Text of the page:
Thanks for watching and for the kind comments.
Posted by: Anthony at August 9, 2006 11:50 AM
Makes sense. It is cause/effect, but I may have it reversed regarding impact. Will keep researching.
It is cause and affect, but the affect that those ocean oscillations have on the pattern are very minor if any at all. Now, with that said I think they can have an impact on whether or not we have a warm or cold season, but the storm track is completely separate.
ONE MORE THING. Look closely at the past few model runs..........IT HAS CHANGED. I am 90% confident. Something Massive has changed in Canada as the flow looks completely different. It should have an impact, small of big, soon on our weather.
Posted by: Scott at August 9, 2006 11:53 AM
I read somewhere where normaly for every 1000 feet you go up the Temp normaly cools something like 5.4 degrees per thousand. Thunderstorm normaly form when the temps raise something like 2.4 to 3.2 for wet air per thousand up to a certain level, then start cooling forming clouds and spreading out under a cap. With that said. Lately the mid layer and upper layer temps have been raising not allowing the wet air to cool and form clouds moist air to cool. There have been some areas that allowed cooling foprming clouds into storms but not everywhere. Hopefully come fall there will be cold fronts overiding warm wet rising air allowing clouds to form spreading out causing energy and lift to break the cap, reaching the cooler upper air producing some storms and much needed rain. The Available moisture is there we just need some mid layer cold air to give it the kick to get it going.
De Soto Kansas
There is some mid level cooling moving in Thursday night and Friday. So, there is some hope. It will rain, and a lot, but here?
Posted by: Steve newport at August 9, 2006 12:17 PM
The person that commented about the thunderstorms coming from the north is right! I also enjoy those thunderstorm complexes that form to the north in summer and then dive down right through us. Sometimes they would even backbuild from the northeast which I think is neat. When I was younger I thought it was fun to see some weather stations and TWC predicting a clear night while a raging wall of water would end up slaming us. Since the pattern has changed maybe mother nature will through us a "curve ball" from the north before summer is over! Thanks for your time.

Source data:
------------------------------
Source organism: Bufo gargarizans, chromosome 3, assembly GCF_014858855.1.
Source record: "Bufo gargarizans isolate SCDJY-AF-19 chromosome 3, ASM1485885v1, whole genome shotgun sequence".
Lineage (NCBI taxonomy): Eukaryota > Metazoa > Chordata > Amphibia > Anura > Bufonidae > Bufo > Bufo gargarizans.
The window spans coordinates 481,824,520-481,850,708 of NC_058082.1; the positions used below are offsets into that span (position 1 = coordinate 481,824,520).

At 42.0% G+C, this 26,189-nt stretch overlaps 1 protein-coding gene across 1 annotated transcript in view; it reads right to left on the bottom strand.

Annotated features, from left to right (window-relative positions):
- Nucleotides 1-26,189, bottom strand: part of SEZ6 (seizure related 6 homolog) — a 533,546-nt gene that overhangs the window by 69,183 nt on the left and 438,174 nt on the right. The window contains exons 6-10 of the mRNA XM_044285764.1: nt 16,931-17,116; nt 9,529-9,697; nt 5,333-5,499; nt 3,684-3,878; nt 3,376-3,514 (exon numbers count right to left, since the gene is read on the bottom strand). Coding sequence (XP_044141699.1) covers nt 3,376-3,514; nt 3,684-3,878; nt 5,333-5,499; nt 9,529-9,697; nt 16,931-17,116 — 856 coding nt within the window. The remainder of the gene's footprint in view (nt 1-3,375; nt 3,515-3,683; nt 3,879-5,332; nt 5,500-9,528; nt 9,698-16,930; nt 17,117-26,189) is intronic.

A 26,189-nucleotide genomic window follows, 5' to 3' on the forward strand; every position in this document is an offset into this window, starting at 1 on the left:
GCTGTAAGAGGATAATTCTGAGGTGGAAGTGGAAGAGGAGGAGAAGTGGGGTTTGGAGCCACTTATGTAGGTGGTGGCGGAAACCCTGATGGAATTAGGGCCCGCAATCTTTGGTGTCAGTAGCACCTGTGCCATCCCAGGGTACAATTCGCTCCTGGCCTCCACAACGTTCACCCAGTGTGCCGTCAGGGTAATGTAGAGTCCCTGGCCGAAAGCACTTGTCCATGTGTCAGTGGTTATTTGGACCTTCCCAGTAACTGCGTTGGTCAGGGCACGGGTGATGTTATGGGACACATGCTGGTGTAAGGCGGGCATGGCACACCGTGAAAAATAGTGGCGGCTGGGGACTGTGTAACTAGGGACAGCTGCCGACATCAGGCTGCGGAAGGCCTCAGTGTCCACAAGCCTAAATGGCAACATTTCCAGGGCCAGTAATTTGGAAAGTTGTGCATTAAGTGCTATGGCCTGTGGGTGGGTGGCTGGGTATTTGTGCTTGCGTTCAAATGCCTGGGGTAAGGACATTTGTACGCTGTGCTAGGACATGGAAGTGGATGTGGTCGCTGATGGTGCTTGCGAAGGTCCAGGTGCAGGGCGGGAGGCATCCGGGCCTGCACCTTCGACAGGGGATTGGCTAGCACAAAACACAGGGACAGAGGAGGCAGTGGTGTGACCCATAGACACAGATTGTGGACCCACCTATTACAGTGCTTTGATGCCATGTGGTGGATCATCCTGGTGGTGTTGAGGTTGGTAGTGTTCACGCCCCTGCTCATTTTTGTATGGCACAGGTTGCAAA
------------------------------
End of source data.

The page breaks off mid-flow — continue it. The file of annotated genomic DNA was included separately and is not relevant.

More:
Nick in St. Joe!
I am hoping for a knuckleball! Come on, something unusual is due to happen.
Posted by: Nick Rau at August 9, 2006 1:23 PM
Gary, We just moved here from the Chicago area where we were loyal Tom Skilling weather fans (WGN news). He did a great job educating his audience on weather topics. I see that you are doing the same on your website - but perhaps you can incorporate more of it into the nightly news broadcast? Related to this, I have been noticing that most of the record highs for the past two weeks (including some whoppers - such as 109) all occurred in 1934. What happened that year? What was the result? I can't even imagine... without A/C! Is this something that you can address on the nightly news? Thanks!
I just wish I could get more time. But, you will notice that we do add a lot of this information into our weathercasts.
1934 and 1936 were two ridiculously hot years. Over 40 days in each of those summers had highs of over 100 degrees. We are nearing 10 this summer. Can you imagine?
Thank you for watching. We are always working hard to entertain, educate, and inform you on as much weather information as possible. I am glad you found our blog.
Posted by: Kelly at August 9, 2006 3:00 PM
It looks like based on the SLP, [different one than I think you look at]
..that the high that had been sitting over Canada got pushed out and a strong low has replaced it. This also like has done earlier this year, but weaker then, has pushed the Bermuda ridge off the coastal US and in Canada. This seems to bring the jet south.
This Bermuda behavior has also be attributed to greatly affecting the reduction of storms projected this year. It is much further east now than was we expected. With the break in the ridge, I expect more troughing.
The trend continues. We may finally say good bye to this horrible pattern. It is falling apart in the next five days. We still must wait and see it happen, not just on the computer models.
Posted by: Scott at August 9, 2006 3:40 PM